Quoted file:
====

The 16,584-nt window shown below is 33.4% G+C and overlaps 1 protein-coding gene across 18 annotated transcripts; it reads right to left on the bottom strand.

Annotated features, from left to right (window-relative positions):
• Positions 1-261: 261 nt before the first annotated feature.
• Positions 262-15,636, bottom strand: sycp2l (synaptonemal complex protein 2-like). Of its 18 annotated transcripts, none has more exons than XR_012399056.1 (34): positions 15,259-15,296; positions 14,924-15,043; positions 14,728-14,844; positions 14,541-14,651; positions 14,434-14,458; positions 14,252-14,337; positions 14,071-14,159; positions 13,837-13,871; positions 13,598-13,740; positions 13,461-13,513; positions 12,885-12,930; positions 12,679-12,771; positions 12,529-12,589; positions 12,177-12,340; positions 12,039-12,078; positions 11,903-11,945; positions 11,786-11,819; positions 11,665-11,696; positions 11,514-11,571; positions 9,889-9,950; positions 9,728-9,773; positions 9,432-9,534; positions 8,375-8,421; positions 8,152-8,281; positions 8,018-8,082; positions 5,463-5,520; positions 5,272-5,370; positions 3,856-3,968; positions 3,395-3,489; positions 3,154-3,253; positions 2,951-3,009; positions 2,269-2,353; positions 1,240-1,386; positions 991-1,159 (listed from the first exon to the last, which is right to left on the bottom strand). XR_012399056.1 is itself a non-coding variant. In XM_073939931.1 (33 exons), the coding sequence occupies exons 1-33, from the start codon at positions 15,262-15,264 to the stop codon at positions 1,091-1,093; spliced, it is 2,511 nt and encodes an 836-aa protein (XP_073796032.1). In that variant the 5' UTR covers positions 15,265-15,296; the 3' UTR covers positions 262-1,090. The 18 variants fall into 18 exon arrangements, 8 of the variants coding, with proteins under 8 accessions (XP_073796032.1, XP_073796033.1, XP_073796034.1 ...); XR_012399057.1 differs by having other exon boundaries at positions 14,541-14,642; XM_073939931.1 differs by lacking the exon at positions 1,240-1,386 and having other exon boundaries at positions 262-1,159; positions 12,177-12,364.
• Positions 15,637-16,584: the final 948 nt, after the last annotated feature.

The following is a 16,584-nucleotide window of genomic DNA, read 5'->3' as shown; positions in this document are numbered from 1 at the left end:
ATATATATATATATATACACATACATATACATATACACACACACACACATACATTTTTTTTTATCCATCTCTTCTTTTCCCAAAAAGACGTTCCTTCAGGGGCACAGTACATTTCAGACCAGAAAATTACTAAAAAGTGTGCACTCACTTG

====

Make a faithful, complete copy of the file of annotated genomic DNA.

The 16,584-nt window shown below is 33.4% G+C and overlaps 1 protein-coding gene across 18 annotated transcripts; it reads right to left on the bottom strand.

Annotated features, from left to right (window-relative positions):
• Positions 1-261: 261 nt before the first annotated feature.
• Positions 262-15,636, bottom strand: sycp2l (synaptonemal complex protein 2-like). Of its 18 annotated transcripts, none has more exons than XR_012399056.1 (34): positions 15,259-15,296; positions 14,924-15,043; positions 14,728-14,844; positions 14,541-14,651; positions 14,434-14,458; positions 14,252-14,337; positions 14,071-14,159; positions 13,837-13,871; positions 13,598-13,740; positions 13,461-13,513; positions 12,885-12,930; positions 12,679-12,771; positions 12,529-12,589; positions 12,177-12,340; positions 12,039-12,078; positions 11,903-11,945; positions 11,786-11,819; positions 11,665-11,696; positions 11,514-11,571; positions 9,889-9,950; positions 9,728-9,773; positions 9,432-9,534; positions 8,375-8,421; positions 8,152-8,281; positions 8,018-8,082; positions 5,463-5,520; positions 5,272-5,370; positions 3,856-3,968; positions 3,395-3,489; positions 3,154-3,253; positions 2,951-3,009; positions 2,269-2,353; positions 1,240-1,386; positions 991-1,159 (listed from the first exon to the last, which is right to left on the bottom strand). XR_012399056.1 is itself a non-coding variant. In XM_073939931.1 (33 exons), the coding sequence occupies exons 1-33, from the start codon at positions 15,262-15,264 to the stop codon at positions 1,091-1,093; spliced, it is 2,511 nt and encodes an 836-aa protein (XP_073796032.1). In that variant the 5' UTR covers positions 15,265-15,296; the 3' UTR covers positions 262-1,090. The 18 variants fall into 18 exon arrangements, 8 of the variants coding, with proteins under 8 accessions (XP_073796032.1, XP_073796033.1, XP_073796034.1 ...); XR_012399057.1 differs by having other exon boundaries at positions 14,541-14,642; XM_073939931.1 differs by lacking the exon at positions 1,240-1,386 and having other exon boundaries at positions 262-1,159; positions 12,177-12,364.
• Positions 15,637-16,584: the final 948 nt, after the last annotated feature.

The following is a 16,584-nucleotide window of genomic DNA, read 5'->3' as shown; positions in this document are numbered from 1 at the left end:
ATATATATATATATATACACATACATATACATATACACACACACACACATACATTTTTTTTTATCCATCTCTTCTTTTCCCAAAAAGACGTTCCTTCAGGGGCACAGTACATTTCAGACCAGAAAATTACTAAAAAGTGTGCACTCACTTG